Danish FlagFrederik Jensen’s win in the PokerStars European Poker Tour main event in Madrid over the weekend was the fifth for Danish players on the tour, a country that has consistently produced some of the best players in the world.

From a population of only five and a half million, Denmark has produced a World Series of Poker Main Event winner, five European Poker Tour winners, five World Poker Tour winners (combining for seven titles) and countless other champions around the world.

Gus Hansen is perhaps the most well-known.

The “Great Dane” won the first ever World Poker Tour event — the Five Diamond World Poker Classic in Las Vegas — before adding the Los Angeles Poker Classic title in the same season. Hansen then added the PokerStars Caribbean Adventure title a year later (then a WPT event) and has since claimed the Aussie Millions to his list of victories, famously writing a book detailing every hand played on his way to the win, appropriately titled, “Every Hand Revealed.”

Joining Hansen on the WPT roll call are the likes of Theo Jorgensen, Caspar Hansen, Christian Grundtvig and Rehne Pederesen, winners of some of poker’s richest prizes, with Sander Lyloff, Peter Jepsen, Allan Baekke, Mickey Petersen and now Frederik Jensen added their names to the list of European champions.

In 2008 Peter Eastgate became the youngest World Series of Poker main event champion in history. Some suggested Eastgate was the new Gus Hansen, something that countryman Jacob Rasmussen replied: “It’s more like Gus Hansen is the first Peter Eastgate.”

Frederik Jensen’s win is just the latest Danish triumph. Read more about the Danish Poker Federation on their website.



ALL-IN – The Poker Movie is not the first cinematic release to highlight the “Moneymaker Effect”.

Cinema Chairs Ifpblog 21mar12The story of a novice player winning a seat to a major poker tournament via the internet formed part of the plot to the movie Lucky You starring Eric Bana and Robert Duvall, in which a father and son settled their differences at the poker tables of the World Series, all while an unknown “internet player” defied everyone to take the title.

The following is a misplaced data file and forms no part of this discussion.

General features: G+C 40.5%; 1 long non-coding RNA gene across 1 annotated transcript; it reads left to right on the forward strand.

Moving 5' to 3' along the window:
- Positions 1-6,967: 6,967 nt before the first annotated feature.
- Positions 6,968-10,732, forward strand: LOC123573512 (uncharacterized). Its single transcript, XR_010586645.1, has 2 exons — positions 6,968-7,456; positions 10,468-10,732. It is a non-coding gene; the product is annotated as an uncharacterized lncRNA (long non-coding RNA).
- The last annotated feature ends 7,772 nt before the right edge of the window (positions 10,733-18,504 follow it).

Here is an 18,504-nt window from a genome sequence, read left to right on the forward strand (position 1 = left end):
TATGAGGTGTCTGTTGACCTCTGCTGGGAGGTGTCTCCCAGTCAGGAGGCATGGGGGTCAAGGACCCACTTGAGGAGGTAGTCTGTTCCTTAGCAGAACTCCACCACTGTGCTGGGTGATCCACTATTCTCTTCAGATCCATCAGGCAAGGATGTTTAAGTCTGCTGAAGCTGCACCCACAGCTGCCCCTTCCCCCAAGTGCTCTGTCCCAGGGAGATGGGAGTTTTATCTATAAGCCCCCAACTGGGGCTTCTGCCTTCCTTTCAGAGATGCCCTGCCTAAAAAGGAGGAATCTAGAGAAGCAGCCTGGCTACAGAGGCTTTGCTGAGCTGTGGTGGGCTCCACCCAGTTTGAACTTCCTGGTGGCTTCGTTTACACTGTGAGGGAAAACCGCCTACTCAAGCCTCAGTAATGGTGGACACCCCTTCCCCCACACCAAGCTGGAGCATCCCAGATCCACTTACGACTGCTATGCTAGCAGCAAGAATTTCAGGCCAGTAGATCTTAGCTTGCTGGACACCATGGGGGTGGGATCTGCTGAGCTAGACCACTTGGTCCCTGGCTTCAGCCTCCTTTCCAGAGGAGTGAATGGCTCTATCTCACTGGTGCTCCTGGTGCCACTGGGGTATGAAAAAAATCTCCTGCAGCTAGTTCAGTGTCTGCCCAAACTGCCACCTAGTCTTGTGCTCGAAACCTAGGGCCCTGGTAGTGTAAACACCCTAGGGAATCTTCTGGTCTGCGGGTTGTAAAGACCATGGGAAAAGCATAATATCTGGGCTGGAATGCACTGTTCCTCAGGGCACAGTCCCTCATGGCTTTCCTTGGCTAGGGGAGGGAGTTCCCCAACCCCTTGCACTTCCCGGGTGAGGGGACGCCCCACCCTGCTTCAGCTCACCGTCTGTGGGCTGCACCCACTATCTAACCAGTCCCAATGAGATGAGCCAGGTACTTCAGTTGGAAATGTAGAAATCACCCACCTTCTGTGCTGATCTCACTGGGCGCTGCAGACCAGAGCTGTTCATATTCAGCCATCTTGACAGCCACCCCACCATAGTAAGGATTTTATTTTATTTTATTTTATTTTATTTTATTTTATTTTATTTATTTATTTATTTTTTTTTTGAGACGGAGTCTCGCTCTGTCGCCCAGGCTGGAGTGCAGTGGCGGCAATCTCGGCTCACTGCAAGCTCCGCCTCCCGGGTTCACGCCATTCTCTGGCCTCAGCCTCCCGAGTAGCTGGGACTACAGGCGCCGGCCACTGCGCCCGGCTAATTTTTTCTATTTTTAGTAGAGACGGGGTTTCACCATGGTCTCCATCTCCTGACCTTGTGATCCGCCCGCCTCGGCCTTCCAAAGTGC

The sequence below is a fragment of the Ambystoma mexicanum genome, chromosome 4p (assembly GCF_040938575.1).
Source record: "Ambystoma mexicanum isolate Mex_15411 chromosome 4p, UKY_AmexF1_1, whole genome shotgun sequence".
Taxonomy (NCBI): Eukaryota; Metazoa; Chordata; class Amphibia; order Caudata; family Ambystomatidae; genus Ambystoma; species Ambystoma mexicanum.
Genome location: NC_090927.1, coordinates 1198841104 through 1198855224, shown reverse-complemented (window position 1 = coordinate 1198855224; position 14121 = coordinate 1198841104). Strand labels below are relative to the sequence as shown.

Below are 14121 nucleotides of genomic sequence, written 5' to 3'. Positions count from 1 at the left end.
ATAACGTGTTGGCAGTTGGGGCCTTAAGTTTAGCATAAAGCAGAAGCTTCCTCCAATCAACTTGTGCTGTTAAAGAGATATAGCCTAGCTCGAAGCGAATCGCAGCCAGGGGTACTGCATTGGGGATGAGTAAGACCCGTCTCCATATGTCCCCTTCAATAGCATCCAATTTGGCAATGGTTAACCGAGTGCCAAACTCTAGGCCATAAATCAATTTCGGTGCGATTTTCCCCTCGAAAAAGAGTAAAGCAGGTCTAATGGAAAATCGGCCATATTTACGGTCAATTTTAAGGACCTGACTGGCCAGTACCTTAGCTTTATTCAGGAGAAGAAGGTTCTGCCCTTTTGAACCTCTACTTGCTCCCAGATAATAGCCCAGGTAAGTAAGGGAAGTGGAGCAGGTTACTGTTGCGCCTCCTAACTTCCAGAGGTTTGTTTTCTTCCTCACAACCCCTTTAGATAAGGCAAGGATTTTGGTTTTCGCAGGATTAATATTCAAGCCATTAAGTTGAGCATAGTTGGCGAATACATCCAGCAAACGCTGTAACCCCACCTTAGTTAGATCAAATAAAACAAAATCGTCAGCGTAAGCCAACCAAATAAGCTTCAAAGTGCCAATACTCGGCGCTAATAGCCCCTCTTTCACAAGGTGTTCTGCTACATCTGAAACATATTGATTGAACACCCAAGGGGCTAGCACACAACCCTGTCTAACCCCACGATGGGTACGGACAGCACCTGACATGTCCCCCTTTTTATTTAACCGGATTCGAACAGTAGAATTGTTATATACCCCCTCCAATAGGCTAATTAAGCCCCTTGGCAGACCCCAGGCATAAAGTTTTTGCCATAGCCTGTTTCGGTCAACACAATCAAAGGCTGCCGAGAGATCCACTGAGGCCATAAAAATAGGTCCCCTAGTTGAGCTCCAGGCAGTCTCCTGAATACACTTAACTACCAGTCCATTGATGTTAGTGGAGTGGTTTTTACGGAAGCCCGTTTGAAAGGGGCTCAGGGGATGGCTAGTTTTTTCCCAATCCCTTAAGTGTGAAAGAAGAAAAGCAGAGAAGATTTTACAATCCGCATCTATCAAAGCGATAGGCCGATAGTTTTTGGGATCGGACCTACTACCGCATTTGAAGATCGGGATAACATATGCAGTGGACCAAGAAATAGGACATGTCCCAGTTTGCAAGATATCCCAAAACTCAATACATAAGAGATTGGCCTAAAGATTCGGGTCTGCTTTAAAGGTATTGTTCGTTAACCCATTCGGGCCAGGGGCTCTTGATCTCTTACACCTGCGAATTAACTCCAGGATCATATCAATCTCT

While Lucky You portrayed the fictional story, ALL IN recounts in part the non-fiction version, of a Tennessee accountant named Chris Moneymaker (a name too good to make up) who now forms part of poker’s history; from the early days of the game in Las Vegas, to the current state of a game which, in the United States at least, is in legal turmoil.

In essence Moneymaker’s impact was simple. When he was pictured having turned $39 into $2.5 million, he showed the world how a few dollars on the internet could be turned into big money in Las Vegas (he has since added nearly $1 million in tournaments earnings to his record, having become known as one of the leading players of the past decade). It spawned countless new events such as the World and European Poker Tour, offering the same opportunity to new and old players.

The “boom” was at its loudest in the years following Moneymaker, who topped a field of 839 players. In 2004 the figure was 2,576, then up to 5,619 in 2005. At its most popular (and legal) in 2006 the main event had a field of 8,773.

Then the lawmen stepped in, denying poker to millions of American players. In the years following payments between players and poker companies was rendered almost impossible, and then last year Black Friday rolled back the law to effectively prohibit online poker itself. These draconian measures continue to be fought state by state, as well as on a federal level.

Lucky You had a happy ending. Father and son made up and, while neither won the World Series (a questionable fold, it should be said), poker was shown as the great game that it is, uniting people regardless of background to play a game loved by millions. Fiction perhaps, but hopefully the non-fiction version is not far off.


Canadian FlagThe Canadian Poker Federation (Federation Canadienne du Poker) has become the newest member of the International Federation of Poker, taking the number of official member nations of the IFP up to 41.

Canada has for many years been a poker playing nation, producing of talented poker players, perhaps most notably Daniel Negreanu, one of the leading players of his generation, and stars in the current game. In 2010 Jonathan Duhamel became the first Canadian to win the World Series of Poker Main Event.

The legal status of Canadian poker players remains stable. While the Quebec government has independently legalised online poker, the Canadian government does not issue licenses and players are free to play on foreign based poker sites.

By joining the IFP community the Canadian Poker Federation, chaired by Robert Storey, adds its weight to the shared aims of promoting poker as a skill game, a Mind Sport that can be played by everyone, regardless of background.